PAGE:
Student Opinion: Similar Faces Back on the Big Screen

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By: Ariana Ceballos 

TV shows and movies are often presented to us with hopes of leaving a lasting impression on the audience and on the people involved in their development. This is especially true during awards show season, when artists and their works reach the spotlight and are given special attention.  

When keeping up with recent award ceremonies, two familiar faces have received much recognition from their peers and the industry for their remarkable comebacks. Certainly no strangers to the movie screen, actors Ke Huy Quan and Brendan Fraser returned to the spotlight due to their profound performances in their respective films Everything Everywhere All at Once and The Whale. Quan and Fraser’s “comebacks” give us an insight into an industry that is rarely a reflection of the ordinary world and is constantly changing.  

Ke Huy Quan was best known for his roles as Short Round in Indiana Jones and the Temple of Doom and as Data from The Goonies both roles he portrayed as a child back in the 80s. In Everything Everywhere All at Once he plays Waymond Wang as Quan’s feature in W magazine’s Best Performances spread describes his character as “the heart of the A24 hit and the moral compass that remains steady.” The film is filled with amazing performances by fellow actors like Michelle Yeoh and Stephanie Hsu, with Yeoh and Quan’s portrayals earning their first Golden Globe.  

In his speech, Quan thanked Steven Spielberg for giving him his first role, while importantly highlighting the struggles he faced in the industry. “For so many years, I was afraid I had nothing more to offer, that no matter what I did, I would never surpass what I achieved as a kid.” The films Quan took part in as a child are classics that still resonate with an audience. While it is sad that, as stars get older, fewer opportunities are offered to them, Quan’s experience points to a larger issue in the industry—a problem of representation.  

This is an issue that Quan acknowledged in his Best Performances feature when asked about why he took a long break from acting. “I had to be realistic,” he stated. “There were not a lot of opportunities for an Asian actor at that time. I had no choice but to do something else, so I went to film school, graduated, and started working behind the camera.”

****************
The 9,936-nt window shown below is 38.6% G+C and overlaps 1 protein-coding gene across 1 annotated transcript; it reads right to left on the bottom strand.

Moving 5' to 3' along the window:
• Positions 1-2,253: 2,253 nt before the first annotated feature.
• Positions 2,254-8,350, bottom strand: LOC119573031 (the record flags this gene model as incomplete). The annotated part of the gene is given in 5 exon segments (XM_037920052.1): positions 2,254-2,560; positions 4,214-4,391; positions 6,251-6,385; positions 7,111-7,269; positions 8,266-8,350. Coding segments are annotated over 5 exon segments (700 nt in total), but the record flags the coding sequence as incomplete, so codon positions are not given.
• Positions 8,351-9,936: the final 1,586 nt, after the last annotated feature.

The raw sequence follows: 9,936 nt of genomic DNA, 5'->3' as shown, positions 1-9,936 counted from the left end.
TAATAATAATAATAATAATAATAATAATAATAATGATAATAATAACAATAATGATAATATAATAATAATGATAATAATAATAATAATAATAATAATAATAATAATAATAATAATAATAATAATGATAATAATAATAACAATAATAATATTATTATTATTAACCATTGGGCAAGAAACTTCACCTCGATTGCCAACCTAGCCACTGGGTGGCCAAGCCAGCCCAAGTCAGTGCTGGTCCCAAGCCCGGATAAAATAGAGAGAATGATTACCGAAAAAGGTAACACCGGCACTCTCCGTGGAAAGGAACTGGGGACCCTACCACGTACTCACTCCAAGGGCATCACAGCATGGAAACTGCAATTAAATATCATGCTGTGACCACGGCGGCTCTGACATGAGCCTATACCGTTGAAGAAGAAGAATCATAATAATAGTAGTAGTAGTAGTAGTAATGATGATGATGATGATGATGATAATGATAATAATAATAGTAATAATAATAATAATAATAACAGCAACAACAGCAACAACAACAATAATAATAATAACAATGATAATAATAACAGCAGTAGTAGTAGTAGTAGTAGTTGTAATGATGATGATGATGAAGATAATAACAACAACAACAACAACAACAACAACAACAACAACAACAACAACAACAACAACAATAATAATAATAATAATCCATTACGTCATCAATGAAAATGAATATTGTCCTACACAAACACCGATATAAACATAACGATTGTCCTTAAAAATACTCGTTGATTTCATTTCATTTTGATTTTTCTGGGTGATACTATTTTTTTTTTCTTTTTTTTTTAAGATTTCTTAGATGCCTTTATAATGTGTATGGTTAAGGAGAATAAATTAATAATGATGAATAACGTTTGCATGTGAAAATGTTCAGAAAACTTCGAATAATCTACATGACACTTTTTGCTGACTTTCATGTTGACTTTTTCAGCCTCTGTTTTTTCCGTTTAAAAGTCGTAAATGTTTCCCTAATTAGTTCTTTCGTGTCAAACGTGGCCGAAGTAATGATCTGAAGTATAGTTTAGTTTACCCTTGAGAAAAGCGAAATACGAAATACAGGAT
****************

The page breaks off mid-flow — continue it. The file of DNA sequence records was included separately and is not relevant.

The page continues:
Quan’s passion for films never left. Rather than diversifying early on, the film industry is just now learning how much the audience loves to see stars that resemble them. It is important that the industry continues to learn of the great talent that diverse actors can bring to a piece, and how they reach a wider audience after giving these actors the opportunity to hold a narrative.  

Brendan Fraser, known for his roles in adventure films like George of the Jungle and The Mummy, once a “leading man,” has returned in a drama piece The Whale garnering Oscar Buzz following his win at the Critics Choice Awards. Despite his star status, Fraser faced challenges in the industry. He revealed to GQ back in 2018, that president of the Hollywood Foreign Press Association (HFPA) known for the Golden Globes, Philip Berk, sexually assaulted him in 2003. Since then, Philip Berk has been fired from the HFPA, especially after a decades-long reign for his distasteful comment on the Black Lives Matter movement. The association itself has been under fire for the lack of diversity of its members, which they are said to be working on, in their board and throughout the industry.

Fraser, on the other hand, has shown true strength in his return as his role in The Whale proves that he is more than the adventurer figure from his earlier work. In the film, Fraser portrays Charlie, a teacher that is described as “reclusive.”  

In his preparation for the role, Fraser describes that he met with people who struggled with eating disorders and openly spoke to him about their experience. He states “the common denominator was that someone spoke cruelty to them when they were very young.” This challenge inspired Fraser to be a voice for the people that he spoke to, describing “those we so often disregard in our society.”  

Despite the praise for Fraser’s performance, the film has received backlash for its “tone and content as fatphobic.” This doesn’t take away from its significance.  

In his latest win at the Critics Choice Awards, Fraser’s speech has a sentiment of encouragement  “If you—like a guy like Charlie, who I played in this movie—in any way, struggle with obesity, or you just feel like you’re in a dark sea, I want you to know that if you, too, can have the strength to just get to your feet and go to the light, good things will happen.” 

Quan and Fraser’s return to the big screen reveals the film industry’s improvement in diversity and inclusion. They are two actors who also, with previous peers, are opening the doors to allow various others to reach the spotlight.  

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